Fertiliser Buying Guide
Plants need an abundance of different elements to grow to their full potential and remain healthy. While some of these things are supplied in the environment already--like oxygen, hydrogen and carbon--others often need to added and replenished by us. Use this guide to help you pick the best fertiliser for your garden , whether it's full of roses, courgettes or unruly weeds.
- Granular : These are applied dry and must be watered in. If your a beginner gardener, granular fertiliser may be the best option, since you can better see how much you are using and where exactly it is being spread.
- Quick-release fertiliser typically lasts for three to four weeks.
- Slow-release fertilisercomes either as sulphur coated, which lasts for about 8 weeks, or polymer coated, which lasts about 12 weeks.
- Liquid fertilisers are faster-acting and require application every 2-3 weeks. These are a little more complicated to use, since you have to mix them with water first and then spray them using a mechanical sprayer or watering can.
Understanding the Label
Your fertiliser's no good if you don't understand the fine print. You could wind up with a formula better suited for watermelons than cherries!
- The three numbers--more commonly referred to NPK on the back of the bag--tell you the percentage of the primary nutrients. The three main nutrients you will most often see are:
- Nitrogen (N) for leaf development and vivid green colour.
- Phosphorous (P) for root growth.
- Potassium (K) sometimes called potash, for root development and disease resistance.
Look a the picture to the left. This bag is marked "16-4-8", as it contains 16 percent nitrogen, 4 percent phosphorous and 8 percent potassium.
For Lawns and Weeds
- Depending on the season and the specific type of grass you're growing, the fertiliser you use can have various percentages of N, P, and K. Fertilizer with pesticides are also popular, so read the labels to make sure you're getting the best combination for your yard.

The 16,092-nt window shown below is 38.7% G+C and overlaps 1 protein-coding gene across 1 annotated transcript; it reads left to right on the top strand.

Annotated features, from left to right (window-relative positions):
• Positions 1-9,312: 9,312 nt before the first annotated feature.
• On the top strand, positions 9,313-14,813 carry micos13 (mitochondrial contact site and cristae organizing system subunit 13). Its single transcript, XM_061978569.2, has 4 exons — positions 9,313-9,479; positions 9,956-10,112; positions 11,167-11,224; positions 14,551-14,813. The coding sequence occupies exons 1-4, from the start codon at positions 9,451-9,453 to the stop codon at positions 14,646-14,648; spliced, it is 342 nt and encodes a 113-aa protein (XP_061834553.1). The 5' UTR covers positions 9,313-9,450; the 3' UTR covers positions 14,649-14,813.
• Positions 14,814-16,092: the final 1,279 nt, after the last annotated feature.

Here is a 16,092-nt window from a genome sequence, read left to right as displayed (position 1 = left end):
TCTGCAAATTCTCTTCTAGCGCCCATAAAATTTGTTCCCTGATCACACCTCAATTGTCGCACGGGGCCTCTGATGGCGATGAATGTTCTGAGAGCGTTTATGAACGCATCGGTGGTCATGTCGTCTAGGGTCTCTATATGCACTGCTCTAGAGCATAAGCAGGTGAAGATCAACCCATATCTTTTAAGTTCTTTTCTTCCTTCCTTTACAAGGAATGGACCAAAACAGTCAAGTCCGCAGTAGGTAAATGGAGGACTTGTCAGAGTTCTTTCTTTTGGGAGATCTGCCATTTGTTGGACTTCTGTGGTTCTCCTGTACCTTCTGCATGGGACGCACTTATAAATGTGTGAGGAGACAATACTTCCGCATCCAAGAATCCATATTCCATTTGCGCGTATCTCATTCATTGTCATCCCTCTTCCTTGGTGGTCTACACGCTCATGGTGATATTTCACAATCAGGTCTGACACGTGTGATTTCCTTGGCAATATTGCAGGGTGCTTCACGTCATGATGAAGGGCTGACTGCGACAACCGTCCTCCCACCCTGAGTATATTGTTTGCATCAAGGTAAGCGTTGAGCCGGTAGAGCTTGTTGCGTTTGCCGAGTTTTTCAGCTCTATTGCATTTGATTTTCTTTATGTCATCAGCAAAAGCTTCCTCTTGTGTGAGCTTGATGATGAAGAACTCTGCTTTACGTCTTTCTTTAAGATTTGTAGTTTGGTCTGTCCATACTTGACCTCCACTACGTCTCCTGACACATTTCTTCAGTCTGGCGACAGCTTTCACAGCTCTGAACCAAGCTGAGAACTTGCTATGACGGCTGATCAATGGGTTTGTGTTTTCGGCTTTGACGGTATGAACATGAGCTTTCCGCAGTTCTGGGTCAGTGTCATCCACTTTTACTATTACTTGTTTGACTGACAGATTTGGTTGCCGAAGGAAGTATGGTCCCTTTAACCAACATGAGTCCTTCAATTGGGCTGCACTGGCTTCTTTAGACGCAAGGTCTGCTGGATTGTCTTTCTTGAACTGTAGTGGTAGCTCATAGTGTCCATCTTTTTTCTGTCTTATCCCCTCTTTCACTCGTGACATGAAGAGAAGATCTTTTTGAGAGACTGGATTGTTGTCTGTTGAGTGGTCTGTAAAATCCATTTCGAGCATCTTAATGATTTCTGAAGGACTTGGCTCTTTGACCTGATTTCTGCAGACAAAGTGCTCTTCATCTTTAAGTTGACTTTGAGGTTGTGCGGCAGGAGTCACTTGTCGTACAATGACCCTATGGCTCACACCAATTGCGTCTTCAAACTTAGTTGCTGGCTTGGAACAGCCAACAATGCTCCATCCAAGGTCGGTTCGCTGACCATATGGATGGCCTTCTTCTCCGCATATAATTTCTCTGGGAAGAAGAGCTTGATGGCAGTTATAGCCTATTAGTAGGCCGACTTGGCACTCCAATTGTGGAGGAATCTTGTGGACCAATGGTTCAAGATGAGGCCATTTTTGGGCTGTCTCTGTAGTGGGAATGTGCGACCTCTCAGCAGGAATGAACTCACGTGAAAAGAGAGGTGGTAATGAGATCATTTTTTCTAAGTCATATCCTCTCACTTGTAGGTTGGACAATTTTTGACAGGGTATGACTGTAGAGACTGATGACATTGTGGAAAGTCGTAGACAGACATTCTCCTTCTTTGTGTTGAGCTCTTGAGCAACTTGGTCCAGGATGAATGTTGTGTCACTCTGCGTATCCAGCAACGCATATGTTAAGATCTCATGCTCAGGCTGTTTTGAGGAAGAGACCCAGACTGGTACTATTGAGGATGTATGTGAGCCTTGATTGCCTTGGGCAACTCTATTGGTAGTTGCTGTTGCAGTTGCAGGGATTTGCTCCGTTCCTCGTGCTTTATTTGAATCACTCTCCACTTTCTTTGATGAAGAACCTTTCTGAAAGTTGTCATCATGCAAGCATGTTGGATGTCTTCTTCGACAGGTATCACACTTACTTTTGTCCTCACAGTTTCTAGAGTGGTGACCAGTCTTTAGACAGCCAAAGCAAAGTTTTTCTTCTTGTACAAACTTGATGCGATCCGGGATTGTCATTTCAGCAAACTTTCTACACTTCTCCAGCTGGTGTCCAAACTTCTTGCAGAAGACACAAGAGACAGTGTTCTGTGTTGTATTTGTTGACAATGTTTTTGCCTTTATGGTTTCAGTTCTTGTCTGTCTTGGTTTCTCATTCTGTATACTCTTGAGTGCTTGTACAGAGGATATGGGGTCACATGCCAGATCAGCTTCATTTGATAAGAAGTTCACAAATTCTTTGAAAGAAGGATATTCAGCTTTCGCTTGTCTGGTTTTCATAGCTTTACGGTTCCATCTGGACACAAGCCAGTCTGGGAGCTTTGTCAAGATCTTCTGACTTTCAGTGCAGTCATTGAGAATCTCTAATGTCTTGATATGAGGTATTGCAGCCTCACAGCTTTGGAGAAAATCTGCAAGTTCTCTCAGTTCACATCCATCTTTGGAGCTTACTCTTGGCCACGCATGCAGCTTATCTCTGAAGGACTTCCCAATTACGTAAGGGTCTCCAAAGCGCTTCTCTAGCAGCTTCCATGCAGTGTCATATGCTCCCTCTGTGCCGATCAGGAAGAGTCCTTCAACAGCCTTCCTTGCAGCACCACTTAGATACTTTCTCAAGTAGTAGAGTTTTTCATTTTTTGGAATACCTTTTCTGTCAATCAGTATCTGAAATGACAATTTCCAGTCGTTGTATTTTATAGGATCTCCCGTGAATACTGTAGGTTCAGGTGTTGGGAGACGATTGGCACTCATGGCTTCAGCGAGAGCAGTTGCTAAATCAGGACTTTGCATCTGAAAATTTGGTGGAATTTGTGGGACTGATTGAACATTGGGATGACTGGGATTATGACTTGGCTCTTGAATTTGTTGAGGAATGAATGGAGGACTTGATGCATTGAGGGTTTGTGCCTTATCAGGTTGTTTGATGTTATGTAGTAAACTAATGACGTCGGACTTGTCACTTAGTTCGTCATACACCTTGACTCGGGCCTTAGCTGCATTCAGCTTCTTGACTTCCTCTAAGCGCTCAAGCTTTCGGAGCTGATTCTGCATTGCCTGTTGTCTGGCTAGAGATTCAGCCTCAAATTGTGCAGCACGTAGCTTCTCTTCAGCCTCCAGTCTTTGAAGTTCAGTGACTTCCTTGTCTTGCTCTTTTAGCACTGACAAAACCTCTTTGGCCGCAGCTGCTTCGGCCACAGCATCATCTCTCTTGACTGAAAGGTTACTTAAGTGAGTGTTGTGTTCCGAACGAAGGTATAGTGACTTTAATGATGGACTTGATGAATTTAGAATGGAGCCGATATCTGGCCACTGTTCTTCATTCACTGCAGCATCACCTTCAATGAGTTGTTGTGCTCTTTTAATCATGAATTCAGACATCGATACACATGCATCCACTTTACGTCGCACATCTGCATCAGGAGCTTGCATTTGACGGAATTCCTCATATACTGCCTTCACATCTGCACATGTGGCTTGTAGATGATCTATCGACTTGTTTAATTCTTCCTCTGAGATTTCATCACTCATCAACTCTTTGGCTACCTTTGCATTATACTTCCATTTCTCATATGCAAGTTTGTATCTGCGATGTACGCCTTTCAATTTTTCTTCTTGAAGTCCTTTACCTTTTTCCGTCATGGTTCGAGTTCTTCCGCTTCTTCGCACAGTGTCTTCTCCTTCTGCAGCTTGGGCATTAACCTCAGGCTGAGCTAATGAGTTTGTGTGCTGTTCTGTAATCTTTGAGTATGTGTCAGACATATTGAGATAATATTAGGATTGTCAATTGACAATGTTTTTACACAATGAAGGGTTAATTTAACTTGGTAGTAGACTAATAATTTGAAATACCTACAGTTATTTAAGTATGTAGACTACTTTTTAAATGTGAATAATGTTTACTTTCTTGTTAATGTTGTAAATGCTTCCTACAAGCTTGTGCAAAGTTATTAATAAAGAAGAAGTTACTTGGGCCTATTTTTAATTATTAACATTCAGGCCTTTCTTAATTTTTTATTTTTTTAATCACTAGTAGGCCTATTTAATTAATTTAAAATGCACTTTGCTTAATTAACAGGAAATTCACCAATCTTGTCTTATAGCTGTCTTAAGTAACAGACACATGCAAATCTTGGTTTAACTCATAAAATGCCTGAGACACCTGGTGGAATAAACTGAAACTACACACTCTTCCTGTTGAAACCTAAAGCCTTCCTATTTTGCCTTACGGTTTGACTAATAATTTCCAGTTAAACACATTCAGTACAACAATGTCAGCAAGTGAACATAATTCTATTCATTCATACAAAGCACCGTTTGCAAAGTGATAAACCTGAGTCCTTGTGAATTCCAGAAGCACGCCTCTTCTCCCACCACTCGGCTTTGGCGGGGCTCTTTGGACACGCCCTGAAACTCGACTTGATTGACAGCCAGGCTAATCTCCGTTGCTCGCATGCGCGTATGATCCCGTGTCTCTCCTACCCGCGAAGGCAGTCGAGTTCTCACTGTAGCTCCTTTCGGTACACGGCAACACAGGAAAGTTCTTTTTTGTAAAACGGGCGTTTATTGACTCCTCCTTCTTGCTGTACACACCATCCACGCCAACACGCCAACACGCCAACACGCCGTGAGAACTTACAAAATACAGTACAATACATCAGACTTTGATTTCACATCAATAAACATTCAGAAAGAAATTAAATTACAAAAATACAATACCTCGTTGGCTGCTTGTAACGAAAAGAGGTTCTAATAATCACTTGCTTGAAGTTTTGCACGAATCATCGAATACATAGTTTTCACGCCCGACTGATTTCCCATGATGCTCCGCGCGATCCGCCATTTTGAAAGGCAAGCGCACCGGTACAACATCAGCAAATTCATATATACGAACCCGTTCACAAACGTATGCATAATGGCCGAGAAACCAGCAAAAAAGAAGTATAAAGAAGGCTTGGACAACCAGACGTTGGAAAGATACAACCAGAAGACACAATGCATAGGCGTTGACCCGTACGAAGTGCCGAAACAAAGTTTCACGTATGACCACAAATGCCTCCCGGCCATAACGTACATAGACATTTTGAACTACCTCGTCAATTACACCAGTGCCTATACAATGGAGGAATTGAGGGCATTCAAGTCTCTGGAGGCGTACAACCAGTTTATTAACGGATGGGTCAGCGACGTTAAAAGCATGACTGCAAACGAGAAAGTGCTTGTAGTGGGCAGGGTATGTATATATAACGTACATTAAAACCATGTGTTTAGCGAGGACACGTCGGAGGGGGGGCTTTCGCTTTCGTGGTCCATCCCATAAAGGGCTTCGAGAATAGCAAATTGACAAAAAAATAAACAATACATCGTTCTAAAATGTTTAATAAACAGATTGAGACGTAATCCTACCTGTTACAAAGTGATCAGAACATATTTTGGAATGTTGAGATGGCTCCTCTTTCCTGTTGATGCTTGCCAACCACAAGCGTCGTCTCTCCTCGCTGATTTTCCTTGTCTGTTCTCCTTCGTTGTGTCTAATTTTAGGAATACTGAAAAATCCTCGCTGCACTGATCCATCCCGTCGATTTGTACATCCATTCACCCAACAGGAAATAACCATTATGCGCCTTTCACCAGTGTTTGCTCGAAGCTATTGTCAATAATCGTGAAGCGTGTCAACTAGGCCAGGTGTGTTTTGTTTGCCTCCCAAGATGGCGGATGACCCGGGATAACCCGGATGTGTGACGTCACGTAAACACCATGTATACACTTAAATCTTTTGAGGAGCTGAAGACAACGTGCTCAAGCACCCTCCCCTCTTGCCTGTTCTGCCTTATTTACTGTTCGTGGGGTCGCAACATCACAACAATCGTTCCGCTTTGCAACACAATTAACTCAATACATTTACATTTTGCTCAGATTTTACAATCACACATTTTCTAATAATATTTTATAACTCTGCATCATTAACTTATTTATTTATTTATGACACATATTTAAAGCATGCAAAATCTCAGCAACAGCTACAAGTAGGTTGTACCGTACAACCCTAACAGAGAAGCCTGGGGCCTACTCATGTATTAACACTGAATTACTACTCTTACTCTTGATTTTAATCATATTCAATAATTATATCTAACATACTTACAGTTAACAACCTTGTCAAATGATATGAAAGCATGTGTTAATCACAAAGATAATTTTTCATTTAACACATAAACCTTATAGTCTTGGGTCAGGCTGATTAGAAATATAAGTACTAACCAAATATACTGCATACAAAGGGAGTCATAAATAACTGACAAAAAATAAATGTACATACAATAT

- Weed and Feed is a common term which refers to fertiliser that contains weed killer. To find out what weeds it treats--like pesky dandelions or crabgrass--Look on the label for a list of weeds that can be treated. The two types are:
- Pre-emergents are weed killers that need to be applied before the weeds germinate. Pre-emergent weed killers are often mixed with fertilizer and are applied early in the season.
- Post-emergents kill on contact, but will not be effective on weeds that have not yet germinated.
- Compost — made from recycled waste, this is one of the best garden materials for soil improvement.
- Fish emulsion — a fish processing by-product that's mild and non-toxic. It's best used on sensitive plants that may suffer from fertiliser burn.
- Manure — help condition the soil. There are "hot" manures such as horse, pig and poultry, and "cold" manures like cow, sheep or rabbit which can be added directly to the soil without fear of plant burn.
- Green sand — contains potassium and iron.
- Make sure that the excess soil and fertiliser from your garden area has somewhere to go--it has the potential to soak into the ground and affect the water table, or run off into nearby water sources like streams.
- Always follow the directions on the package regarding application procedures and proper attire.